The British Film Institute’s London Film Festival (LFF) is adopting a hybrid physical-online model for the first time in its history, and the process has been fraught with the myriad difficulties expected in a global pandemic.
“The biggest challenge, the whole time, has been stepping into the unknown,” festival director Tricia Tuttle told Variety. A festival of the scale of LFF, that in pre-pandemic times screened some 250 features across the city, with offshoots around the U.K., takes at least five months to put together. “We really had to lock early before we knew what the autumn would look like. We had to make some assumptions about what we would and wouldn’t be able to do, and that sort of pushed us to the hybrid model that we ended up with,” says Tuttle.
Another challenge the festival faced was convincing stakeholders to part with their films, but with the festival taking place in October, they’ve had several months of getting used to the new world, Tuttle said, and a renewed desire to reach out to audiences.
The festival will screen 13 films in cinemas and 58 films online. One of its mantras is providing access to all and with U.K. cinemas currently operating at a socially distanced 30% capacity, the hybrid model will have a wider reach.
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While there are some cost advantages in the festival not bringing in international guests this year, the financial model has had to be recalibrated — as the vast majority of LFF’s 175,000 annual attendees can’t be present physically — with the attendant hit on box office. “To be honest, the bottom line isn’t very different, but it looks like a very different budget this year,” says Tuttle.
The access is not limited to Londoners. While the films will be available only to geo-blocked U.K. audiences, all the festival talks and the LFF Expanded extended reality program are available anywhere in the world. Outside the capital, the festival has physical venue partners in Manchester, Glasgow, Nottingham, Belfast, Sheffield, Cardiff and Bristol, that are part of the BFI’s Film Audience Network that the org works with year round. “It has changed the way by which we are going to be marketing and communicating the festival this year,” BFI chief executive Ben Roberts told Variety. “We have to market it nationally, rather than to a predominantly urban audience.”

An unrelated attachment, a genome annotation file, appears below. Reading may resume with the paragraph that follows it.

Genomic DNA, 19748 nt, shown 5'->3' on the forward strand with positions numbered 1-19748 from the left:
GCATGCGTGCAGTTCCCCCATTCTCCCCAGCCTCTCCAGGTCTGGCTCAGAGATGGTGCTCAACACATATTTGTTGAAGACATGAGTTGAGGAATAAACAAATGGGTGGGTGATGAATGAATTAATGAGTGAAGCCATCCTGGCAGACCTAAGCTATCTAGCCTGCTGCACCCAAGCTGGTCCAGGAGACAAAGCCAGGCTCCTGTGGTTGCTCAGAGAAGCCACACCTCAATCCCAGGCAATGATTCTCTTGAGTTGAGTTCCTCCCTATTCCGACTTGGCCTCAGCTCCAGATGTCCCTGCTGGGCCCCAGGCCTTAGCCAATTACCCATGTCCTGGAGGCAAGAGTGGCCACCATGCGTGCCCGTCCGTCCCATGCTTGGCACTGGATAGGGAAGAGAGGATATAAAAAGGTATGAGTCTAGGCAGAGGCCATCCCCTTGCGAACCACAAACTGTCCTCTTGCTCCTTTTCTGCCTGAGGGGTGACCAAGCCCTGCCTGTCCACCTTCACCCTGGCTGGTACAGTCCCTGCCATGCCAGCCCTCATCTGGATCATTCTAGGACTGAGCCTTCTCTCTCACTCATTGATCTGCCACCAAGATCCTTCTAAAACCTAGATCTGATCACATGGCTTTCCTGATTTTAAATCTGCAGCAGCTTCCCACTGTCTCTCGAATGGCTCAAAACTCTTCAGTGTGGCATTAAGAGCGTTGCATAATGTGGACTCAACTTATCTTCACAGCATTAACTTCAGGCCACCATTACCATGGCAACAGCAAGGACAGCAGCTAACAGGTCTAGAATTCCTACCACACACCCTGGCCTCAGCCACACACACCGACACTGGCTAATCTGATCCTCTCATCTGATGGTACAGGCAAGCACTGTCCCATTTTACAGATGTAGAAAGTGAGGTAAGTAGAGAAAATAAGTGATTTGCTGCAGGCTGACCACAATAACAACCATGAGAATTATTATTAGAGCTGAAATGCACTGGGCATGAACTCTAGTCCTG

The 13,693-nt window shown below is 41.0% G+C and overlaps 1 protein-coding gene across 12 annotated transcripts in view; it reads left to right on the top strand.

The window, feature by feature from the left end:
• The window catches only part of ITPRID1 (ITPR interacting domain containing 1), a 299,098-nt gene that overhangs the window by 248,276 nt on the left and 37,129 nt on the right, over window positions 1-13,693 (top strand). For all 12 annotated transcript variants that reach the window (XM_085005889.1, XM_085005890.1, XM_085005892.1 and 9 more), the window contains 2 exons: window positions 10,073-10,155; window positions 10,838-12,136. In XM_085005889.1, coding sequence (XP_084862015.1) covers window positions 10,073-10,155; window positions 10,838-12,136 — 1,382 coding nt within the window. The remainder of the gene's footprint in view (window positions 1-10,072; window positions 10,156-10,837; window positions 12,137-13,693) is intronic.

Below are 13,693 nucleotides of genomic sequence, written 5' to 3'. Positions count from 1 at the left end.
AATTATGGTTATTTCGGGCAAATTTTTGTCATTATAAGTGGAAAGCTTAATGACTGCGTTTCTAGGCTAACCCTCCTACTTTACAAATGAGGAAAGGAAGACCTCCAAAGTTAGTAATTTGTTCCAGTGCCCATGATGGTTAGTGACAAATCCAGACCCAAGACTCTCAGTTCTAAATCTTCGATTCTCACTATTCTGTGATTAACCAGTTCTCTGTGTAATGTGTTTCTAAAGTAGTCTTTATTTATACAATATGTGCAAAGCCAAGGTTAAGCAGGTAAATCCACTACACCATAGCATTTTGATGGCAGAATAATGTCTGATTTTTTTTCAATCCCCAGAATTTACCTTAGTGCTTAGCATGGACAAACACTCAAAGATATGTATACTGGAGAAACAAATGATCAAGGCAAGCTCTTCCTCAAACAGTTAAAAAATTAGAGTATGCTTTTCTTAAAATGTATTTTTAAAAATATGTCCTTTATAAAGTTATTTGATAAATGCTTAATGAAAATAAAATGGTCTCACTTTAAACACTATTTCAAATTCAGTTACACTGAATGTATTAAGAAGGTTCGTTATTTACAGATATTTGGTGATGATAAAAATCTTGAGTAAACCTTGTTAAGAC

“It is a completely reframed U.K.-wide message for us this year,” said Roberts. “One of the reasons why we wanted to take a more national approach this year is also that, in part, it helps with the national effort to get audiences back into cinemas. So, the benefit of a U.K.-wide program is for cinemas, as much as it is for audiences. Audiences are starting to get back into the habit of buying tickets to go to their local cinema again. LFF can be part of that this year.”
BFI Distribution frequently picks up LFF titles for U.K. distribution and the acquisition from this year’s crop so far is Bassam Tariq’s Berlin Fipresci Prize winner “Mogul Mowgli,” co-written by and starring “Star Wars” and “The Night Of” actor Riz Ahmed, who is from London.
“We made this for cities like Toronto, London, New York and Houston,” Tariq told Variety. “We’re so excited. I have no idea what to expect. This is where it really comes to life in a way. You make it for your friends, you make it for your family members, so this is one of those moments where it is like, ‘Okay, what are people going to say?'”
BFI Distribution will release “Mogul Mowgli” in the U.K. this fall.